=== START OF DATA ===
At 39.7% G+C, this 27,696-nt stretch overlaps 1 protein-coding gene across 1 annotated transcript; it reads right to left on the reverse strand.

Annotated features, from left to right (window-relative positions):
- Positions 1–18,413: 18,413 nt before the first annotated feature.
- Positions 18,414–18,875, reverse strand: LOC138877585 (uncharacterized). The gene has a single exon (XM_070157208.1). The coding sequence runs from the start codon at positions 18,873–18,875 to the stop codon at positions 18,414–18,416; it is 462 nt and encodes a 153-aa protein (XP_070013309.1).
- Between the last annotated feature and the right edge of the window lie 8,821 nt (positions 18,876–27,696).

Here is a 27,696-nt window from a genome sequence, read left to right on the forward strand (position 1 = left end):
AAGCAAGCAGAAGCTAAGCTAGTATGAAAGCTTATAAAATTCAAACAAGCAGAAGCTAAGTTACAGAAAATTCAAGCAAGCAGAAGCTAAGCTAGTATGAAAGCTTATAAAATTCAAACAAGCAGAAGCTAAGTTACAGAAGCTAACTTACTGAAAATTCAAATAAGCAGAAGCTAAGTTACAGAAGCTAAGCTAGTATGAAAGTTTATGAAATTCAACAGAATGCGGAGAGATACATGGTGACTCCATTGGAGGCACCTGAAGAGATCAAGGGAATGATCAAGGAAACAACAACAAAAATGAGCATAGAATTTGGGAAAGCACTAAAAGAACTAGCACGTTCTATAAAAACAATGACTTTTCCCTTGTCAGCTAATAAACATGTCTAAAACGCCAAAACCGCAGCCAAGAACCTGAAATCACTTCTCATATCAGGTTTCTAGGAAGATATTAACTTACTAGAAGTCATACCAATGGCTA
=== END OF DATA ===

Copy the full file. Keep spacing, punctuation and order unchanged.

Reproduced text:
At 39.7% G+C, this 27,696-nt stretch overlaps 1 protein-coding gene across 1 annotated transcript; it reads right to left on the reverse strand.

Annotated features, from left to right (window-relative positions):
- Positions 1–18,413: 18,413 nt before the first annotated feature.
- Positions 18,414–18,875, reverse strand: LOC138877585 (uncharacterized). The gene has a single exon (XM_070157208.1). The coding sequence runs from the start codon at positions 18,873–18,875 to the stop codon at positions 18,414–18,416; it is 462 nt and encodes a 153-aa protein (XP_070013309.1).
- Between the last annotated feature and the right edge of the window lie 8,821 nt (positions 18,876–27,696).

Here is a 27,696-nt window from a genome sequence, read left to right on the forward strand (position 1 = left end):
AAGCAAGCAGAAGCTAAGCTAGTATGAAAGCTTATAAAATTCAAACAAGCAGAAGCTAAGTTACAGAAAATTCAAGCAAGCAGAAGCTAAGCTAGTATGAAAGCTTATAAAATTCAAACAAGCAGAAGCTAAGTTACAGAAGCTAACTTACTGAAAATTCAAATAAGCAGAAGCTAAGTTACAGAAGCTAAGCTAGTATGAAAGTTTATGAAATTCAACAGAATGCGGAGAGATACATGGTGACTCCATTGGAGGCACCTGAAGAGATCAAGGGAATGATCAAGGAAACAACAACAAAAATGAGCATAGAATTTGGGAAAGCACTAAAAGAACTAGCACGTTCTATAAAAACAATGACTTTTCCCTTGTCAGCTAATAAACATGTCTAAAACGCCAAAACCGCAGCCAAGAACCTGAAATCACTTCTCATATCAGGTTTCTAGGAAGATATTAACTTACTAGAAGTCATACCAATGGCTA